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Marguerite Poland


Chapter 28:
Questions to challenge you!

Keith Tankard
Updated: 4 March 2014
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Victor and Benedict disagree as to where they will find Crispin. It is Benedict who is right, however, for he remembered the "isivivane" cairn near Mbokothwe where Crispin would have learnt to confess his sins to the shades.

Yet, even before the funeral has taken place, Benedict himself leaves the mission -- to find Dorcas and to find himself.


Suicide for traditional Christians was a most serious sin.

Christians saw sin as falling into two primary categories:

  • First, there were the small sins: little things like swearing, lying, being uncharitable, fighting, etc. If one died in a state of such a sin, one would still go to heaven -- at least eventually;
  • Then there were the serious sins: like rape, murder, etc. All sins listed under the Ten Commandments fell into this category.

If one died while in a state of serious sin, one would go straight to hell. But one could always repent of such a sin while one was still alive. Forgiveness would then follow.

Suicide fell almost within its own category. A person who committed suicide was believed to have died in a "state of despair" and this was seen as a "sin against the Holy Spirit" from which there could be no forgiveness.

So serious was the Christian Church's attitude towards suicide that, until very recently, such a person could not even be buried within the boundaries of a Christian cemetery.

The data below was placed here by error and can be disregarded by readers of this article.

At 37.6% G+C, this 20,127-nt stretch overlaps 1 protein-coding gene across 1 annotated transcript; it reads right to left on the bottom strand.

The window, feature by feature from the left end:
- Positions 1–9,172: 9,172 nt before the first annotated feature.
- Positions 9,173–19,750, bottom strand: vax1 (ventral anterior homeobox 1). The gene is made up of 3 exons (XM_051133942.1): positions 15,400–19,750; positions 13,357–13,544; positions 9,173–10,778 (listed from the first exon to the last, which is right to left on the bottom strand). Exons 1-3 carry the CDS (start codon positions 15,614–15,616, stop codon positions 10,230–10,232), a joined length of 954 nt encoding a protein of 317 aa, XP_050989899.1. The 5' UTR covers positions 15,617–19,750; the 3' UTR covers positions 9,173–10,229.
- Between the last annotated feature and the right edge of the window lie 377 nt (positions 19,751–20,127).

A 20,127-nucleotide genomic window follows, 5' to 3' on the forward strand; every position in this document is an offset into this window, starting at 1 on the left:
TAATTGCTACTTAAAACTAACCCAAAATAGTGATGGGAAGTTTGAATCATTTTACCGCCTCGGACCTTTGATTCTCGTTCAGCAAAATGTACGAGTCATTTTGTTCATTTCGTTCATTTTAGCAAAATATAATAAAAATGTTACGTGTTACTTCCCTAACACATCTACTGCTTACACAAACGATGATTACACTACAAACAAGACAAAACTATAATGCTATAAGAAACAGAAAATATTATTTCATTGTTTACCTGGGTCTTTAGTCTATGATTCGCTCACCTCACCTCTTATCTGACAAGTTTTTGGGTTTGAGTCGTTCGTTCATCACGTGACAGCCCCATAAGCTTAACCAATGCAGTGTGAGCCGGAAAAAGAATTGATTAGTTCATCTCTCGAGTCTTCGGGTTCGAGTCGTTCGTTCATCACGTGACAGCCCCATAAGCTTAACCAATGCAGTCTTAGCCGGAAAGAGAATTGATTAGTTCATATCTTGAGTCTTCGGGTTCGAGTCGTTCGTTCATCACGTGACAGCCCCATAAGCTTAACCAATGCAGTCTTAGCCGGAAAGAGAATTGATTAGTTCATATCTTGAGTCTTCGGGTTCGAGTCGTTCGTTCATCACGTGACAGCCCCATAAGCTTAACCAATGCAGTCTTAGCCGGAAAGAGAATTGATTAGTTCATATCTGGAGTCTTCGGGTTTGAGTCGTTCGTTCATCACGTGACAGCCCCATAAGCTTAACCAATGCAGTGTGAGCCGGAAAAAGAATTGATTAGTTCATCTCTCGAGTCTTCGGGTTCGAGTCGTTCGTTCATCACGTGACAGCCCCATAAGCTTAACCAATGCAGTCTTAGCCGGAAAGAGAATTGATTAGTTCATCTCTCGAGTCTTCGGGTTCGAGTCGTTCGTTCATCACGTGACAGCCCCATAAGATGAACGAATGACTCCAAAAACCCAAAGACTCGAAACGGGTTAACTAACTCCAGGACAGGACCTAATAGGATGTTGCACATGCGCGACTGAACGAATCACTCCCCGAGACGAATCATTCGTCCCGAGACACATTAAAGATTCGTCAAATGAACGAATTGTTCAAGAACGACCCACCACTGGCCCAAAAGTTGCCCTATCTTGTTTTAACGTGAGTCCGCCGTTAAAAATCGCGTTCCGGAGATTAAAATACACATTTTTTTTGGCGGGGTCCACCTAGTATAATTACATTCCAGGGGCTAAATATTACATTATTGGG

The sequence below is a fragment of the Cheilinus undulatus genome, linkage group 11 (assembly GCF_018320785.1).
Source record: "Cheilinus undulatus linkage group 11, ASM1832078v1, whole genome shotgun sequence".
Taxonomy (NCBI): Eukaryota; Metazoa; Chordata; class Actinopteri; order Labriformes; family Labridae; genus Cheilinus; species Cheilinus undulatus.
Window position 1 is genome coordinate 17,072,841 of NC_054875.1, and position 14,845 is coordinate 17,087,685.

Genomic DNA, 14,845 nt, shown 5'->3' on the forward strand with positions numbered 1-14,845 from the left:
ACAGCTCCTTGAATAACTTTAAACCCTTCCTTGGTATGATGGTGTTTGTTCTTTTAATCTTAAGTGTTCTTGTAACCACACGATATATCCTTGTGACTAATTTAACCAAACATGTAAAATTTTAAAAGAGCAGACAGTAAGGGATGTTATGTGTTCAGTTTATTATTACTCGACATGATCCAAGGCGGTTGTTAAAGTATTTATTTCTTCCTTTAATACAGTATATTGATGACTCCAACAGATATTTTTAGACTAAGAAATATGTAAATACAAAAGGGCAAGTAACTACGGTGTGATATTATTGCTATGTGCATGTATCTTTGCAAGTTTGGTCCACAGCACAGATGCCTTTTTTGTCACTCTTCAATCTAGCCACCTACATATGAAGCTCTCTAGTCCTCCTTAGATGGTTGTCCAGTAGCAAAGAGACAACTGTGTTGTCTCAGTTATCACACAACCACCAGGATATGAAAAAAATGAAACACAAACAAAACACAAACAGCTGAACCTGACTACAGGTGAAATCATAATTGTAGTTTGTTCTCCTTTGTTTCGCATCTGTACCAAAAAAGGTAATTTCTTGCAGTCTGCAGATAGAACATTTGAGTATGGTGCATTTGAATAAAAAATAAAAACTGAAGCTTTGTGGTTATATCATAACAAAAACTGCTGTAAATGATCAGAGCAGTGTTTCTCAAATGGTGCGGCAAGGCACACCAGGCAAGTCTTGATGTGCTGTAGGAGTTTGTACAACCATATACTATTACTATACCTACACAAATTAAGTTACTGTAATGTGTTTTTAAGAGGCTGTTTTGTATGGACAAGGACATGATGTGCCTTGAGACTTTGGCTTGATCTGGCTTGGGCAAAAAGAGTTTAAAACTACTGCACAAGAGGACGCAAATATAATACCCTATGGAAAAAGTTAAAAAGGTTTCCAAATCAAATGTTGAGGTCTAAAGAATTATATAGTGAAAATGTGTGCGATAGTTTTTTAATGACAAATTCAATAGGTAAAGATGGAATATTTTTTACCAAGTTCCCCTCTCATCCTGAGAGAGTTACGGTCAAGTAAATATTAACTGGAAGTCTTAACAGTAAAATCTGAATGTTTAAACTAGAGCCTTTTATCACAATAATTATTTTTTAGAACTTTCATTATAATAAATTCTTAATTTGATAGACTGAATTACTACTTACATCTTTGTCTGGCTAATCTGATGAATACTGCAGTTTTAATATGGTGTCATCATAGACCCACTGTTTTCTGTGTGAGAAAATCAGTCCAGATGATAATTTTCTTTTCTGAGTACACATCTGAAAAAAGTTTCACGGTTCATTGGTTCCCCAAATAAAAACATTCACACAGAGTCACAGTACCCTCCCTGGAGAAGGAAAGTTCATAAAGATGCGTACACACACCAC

Cemeteries were consecrated places. People who had died in a known state of serious sin could therefore not be buried there. Their bodies would instead be interred outside the cemetery walls.

All mission stations had their cemeteries. Crispin should therefore have been buried in St Matthias Church cemetery but he was not. Instead he was buried beneath the great oak tree alongside the church.

Although his mother explained that this was his favourite tree, it was nevertheless an implicit recognition that his suicide prevented his burial in sacred ground.

"Crispin had gone. By his own choice and by his own hand, risking the possibility that there might be no gathering of shades to welcome him but only the void, the inescapable pain of sin and the sentence of an unforgiving God."

If you look carefully at the photograph of St Matthew's Church at the top of this page -- upon which Shades is based -- you will see that there is indeed a solitary grave beneath the oak tree alongside the church.

Have you looked at the questions
in the right column?
Read the left column and then answer
the following questions:

"Benedict was wrong. Victor was looking God in the eye and he could not bear the fire of that scrutiny."
  • Comment on the significance of these words. (6)

[Need help?]

The "isivivane" cairn appeared to be important in Crispin's search for forgiveness.
  • Explain its significance. (2)

[Need help?]

  • Why did Crispin choose to commit suicide there? (3)

[Need help?]

In the light of the traditional Christian attitude towards suicide, would you say that Crispin has gone to heaven or to hell? (30)

[Need help?]

Benedict wrote, " . . . now I must be born, I must go forth alone. And if I should return, I will return in freedom, for without that freedom I can never call myself a man."
  • What precisely does Benedict mean by these words? (10)

[Need help?]

  • What significance do these words have for Victor, who is given the letter to read? (6)

[Need help?]

Try another worksheet?

See also:
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